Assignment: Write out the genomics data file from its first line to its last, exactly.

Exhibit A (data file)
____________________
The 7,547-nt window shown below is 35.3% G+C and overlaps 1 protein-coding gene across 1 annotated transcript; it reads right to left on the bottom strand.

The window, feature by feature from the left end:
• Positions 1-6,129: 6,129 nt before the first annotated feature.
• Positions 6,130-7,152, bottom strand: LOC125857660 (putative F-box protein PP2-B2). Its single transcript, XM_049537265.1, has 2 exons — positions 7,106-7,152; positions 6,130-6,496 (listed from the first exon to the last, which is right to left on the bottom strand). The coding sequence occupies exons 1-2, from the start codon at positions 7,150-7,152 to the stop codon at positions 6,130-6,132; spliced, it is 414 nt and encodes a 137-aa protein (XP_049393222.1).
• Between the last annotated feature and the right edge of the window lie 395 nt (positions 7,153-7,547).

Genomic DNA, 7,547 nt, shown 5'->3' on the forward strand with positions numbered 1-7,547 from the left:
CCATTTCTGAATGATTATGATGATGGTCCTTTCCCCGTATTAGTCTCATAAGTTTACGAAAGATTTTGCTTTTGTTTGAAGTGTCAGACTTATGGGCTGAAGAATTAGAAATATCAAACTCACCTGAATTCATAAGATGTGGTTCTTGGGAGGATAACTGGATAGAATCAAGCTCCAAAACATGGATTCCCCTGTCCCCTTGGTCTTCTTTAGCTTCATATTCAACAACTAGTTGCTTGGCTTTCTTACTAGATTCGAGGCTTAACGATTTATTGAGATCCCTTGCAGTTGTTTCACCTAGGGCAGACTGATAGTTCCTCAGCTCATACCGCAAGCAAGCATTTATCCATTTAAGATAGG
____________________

The 7,547-nt window shown below is 35.3% G+C and overlaps 1 protein-coding gene across 1 annotated transcript; it reads right to left on the bottom strand.

The window, feature by feature from the left end:
• Positions 1-6,129: 6,129 nt before the first annotated feature.
• Positions 6,130-7,152, bottom strand: LOC125857660 (putative F-box protein PP2-B2). Its single transcript, XM_049537265.1, has 2 exons — positions 7,106-7,152; positions 6,130-6,496 (listed from the first exon to the last, which is right to left on the bottom strand). The coding sequence occupies exons 1-2, from the start codon at positions 7,150-7,152 to the stop codon at positions 6,130-6,132; spliced, it is 414 nt and encodes a 137-aa protein (XP_049393222.1).
• Between the last annotated feature and the right edge of the window lie 395 nt (positions 7,153-7,547).

Genomic DNA, 7,547 nt, shown 5'->3' on the forward strand with positions numbered 1-7,547 from the left:
CCATTTCTGAATGATTATGATGATGGTCCTTTCCCCGTATTAGTCTCATAAGTTTACGAAAGATTTTGCTTTTGTTTGAAGTGTCAGACTTATGGGCTGAAGAATTAGAAATATCAAACTCACCTGAATTCATAAGATGTGGTTCTTGGGAGGATAACTGGATAGAATCAAGCTCCAAAACATGGATTCCCCTGTCCCCTTGGTCTTCTTTAGCTTCATATTCAACAACTAGTTGCTTGGCTTTCTTACTAGATTCGAGGCTTAACGATTTATTGAGATCCCTTGCAGTTGTTTCACCTAGGGCAGACTGATAGTTCCTCAGCTCATACCGCAAGCAAGCATTTATCCATTTAAGATAGG